LATEST ADDITIONS

Stereophile Staff  |  Aug 23, 2017  |  1 comments
Saturday August 26, from 1–5pm, Sandy Gross, President of GoldenEar Technology, will be presenting GoldenEar's new flagship Triton Reference loudspeaker at New Jersey retailer Electronics Expo (491 US 46 West, Wayne NJ). Stereophile reviewer Robert Deutsch wrote after hearing the Triton Reference at their debut at last January's CES, "The Triton Reference presents a serious challenge to speakers in the multi-$10k range. . ." Saturday's event will be a good opportunity for New Jersey audiophiles to hear the T Refs, judge the speakers for themselves, and discuss the speakers with Sandy.
John Atkinson  |  Aug 22, 2017  |  1 comments
Throughout the summer and fall of 2016, I worked on a project with Stereophile contributor Sasha Matson, recording, editing, mixing, and mastering—for release on 180gm LP, CD, and high-resolution download—an album of works that Sasha had composed for various chamber ensembles: Tight Lines. As you can read in the article we published about this project, for the vinyl release we decided not to master the discs directly from the hi-rez files, but to create an intermediate analog tape master. Feeling that audiophiles would want an LP that at some stage was "analog," we therefore needed to choose a D/A processor to drive the Studer open-reel tape recorder we were going to use.
Brian Damkroger  |  Aug 22, 2017  |  1 comments
"Saying that Sutherland Engineering builds a nice line of phono stages is like saying that the Porsche 911 Carrera is a nice line of sports cars." So began my review of Sutherland's PhonoBlock in the January 2012 issue. I went on to note that similar philosophies underpin both product lines, and to link the cost-no-object PhonoBlock ($10,000/pair) with the GT2 RS ($245,000), then the pinnacle of Porsche's 911 family. It's now 2017, and though Sutherland and Porsche have both gone through a complete development cycle and replaced their flagship models, the analogy still holds true.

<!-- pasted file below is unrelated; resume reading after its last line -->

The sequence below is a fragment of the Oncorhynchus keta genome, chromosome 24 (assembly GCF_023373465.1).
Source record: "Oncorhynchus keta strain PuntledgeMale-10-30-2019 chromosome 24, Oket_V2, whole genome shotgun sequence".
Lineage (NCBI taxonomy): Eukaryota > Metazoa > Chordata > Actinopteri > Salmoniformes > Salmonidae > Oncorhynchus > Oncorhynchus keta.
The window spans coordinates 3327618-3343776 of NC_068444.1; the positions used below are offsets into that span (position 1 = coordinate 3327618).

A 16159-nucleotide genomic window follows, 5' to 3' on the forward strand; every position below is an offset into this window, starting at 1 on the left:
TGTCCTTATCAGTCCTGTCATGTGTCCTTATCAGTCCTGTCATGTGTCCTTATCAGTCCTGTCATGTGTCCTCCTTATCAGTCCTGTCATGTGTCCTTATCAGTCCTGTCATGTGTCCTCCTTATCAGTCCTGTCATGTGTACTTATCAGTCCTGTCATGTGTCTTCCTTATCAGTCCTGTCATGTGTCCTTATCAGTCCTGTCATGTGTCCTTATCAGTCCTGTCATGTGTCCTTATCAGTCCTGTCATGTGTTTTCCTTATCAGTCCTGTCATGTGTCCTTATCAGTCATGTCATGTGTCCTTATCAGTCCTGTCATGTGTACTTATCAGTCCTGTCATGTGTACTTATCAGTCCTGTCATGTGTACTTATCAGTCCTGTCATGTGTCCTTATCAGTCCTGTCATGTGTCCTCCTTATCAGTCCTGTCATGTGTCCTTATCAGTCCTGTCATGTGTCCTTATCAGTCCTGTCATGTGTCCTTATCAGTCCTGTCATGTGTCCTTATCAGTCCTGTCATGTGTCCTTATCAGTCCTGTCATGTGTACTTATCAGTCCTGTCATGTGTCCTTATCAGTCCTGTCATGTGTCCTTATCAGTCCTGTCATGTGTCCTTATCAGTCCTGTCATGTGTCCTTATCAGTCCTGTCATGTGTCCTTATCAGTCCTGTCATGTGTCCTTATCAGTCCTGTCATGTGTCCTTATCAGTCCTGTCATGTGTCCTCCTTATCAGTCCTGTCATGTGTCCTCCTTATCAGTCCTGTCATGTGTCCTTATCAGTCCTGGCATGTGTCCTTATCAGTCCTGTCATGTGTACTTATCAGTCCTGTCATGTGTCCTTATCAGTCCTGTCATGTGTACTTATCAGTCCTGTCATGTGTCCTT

Jason Victor Serinus  |  Aug 20, 2017  |  1 comments
Judging from Seattle Symphony and Ludovic Morlot's latest recording of the orchestral works of Charles Ives (1874–1954), much of his totally iconoclastic oeuvre sounds as if it could have been inspired by present day events. Ninety-one years since Ives ceased composing, his anything but conventional music continues to cast light on the contrasting and conflicting elements that make America the current meltdown melting pot that it is.
Robert Baird  |  Aug 19, 2017  |  0 comments
A successful exercise in recording vastly different sounds.
Kalman Rubinson  |  Aug 17, 2017  |  35 comments
At the risk of offending nearly every designer and manufacturer of loudspeakers, I think we have not seen anything really new in a long time. Casting a gimlet eye at Stereophile's "Recommended Components" reveals some electrostatic and planar-magnetic models, a few horns, and lots and lots of cones and domes in boxes. Those cones and domes have voice-coils inductively driven by permanent magnets, and overwhelmingly use passive crossovers. Innovation in speakers mostly takes the form of advancements in materials science and, to a much lesser degree, cabinet shape. All helpful, but not revolutionary.
Robert Baird  |  Aug 17, 2017  |  1 comments
DeJohnette, Grenadier, Medeski, Scofield: Hudson
John Scofield, electric guitar; Larry Grenadier, bass; John Medeski, keyboards; Jack DeJohnette, drums.
Motema CD-228 (CD). 2017. Hudson, prods.; Scott Petito, eng.; Beth Reineke, asst. eng. DDD TT: 69:92
Performance ****½
Sonics ****½

Sometimes, a successful recording is not about the material, the studio, the producer, or even the players involved. Sometimes, it's about a shared feeling that grows among the players and conjures a groove. Grooves can be hard to find, especially among accomplished players recording together for the first time who have styles, ideas, and egos of their own. But once achieved, this invisible bond, this feeling of being in sync, should sound easy—as if there's nothing to it. It's this sort of natural, authentic pace and feeling that makes Hudson, the first recording from the quartet of Jack DeJohnette, Larry Grenadier, John Medeski, and John Scofield, such a success.

Robert Baird  |  Aug 16, 2017  |  3 comments
Elvis Presley's best recordings, particularly when it comes to his vocals, are his first.
John Atkinson  |  Aug 16, 2017  |  1 comments
As you can see from the logo above, Stereophile has accepted an invitation to be inducted into the European Imaging and Sound Association (EISA), as the exclusive US member of the EISA's Hi-Fi Expert Group. EISA's invitation came too late for Stereophile to take part in the 2017 awards, but we will be a full participant in 2018. Meanwhile, here are the 2017–2018 winners.
Herb Reichert  |  Aug 15, 2017  |  25 comments
In equipment reports, I use the phrase forward momentum to refer to something a little deeper and more encompassing than what's meant by that well-worn Brit-fi expression pace, rhythm, and timing (PRaT). Pace refers to the speed at which a piece of music is being played, and the accurate reproduction of that speed requires audio sources with good dynamic pitch stability. (Digital folk always lord it over LP clingers for digital's superior pitch stability.)

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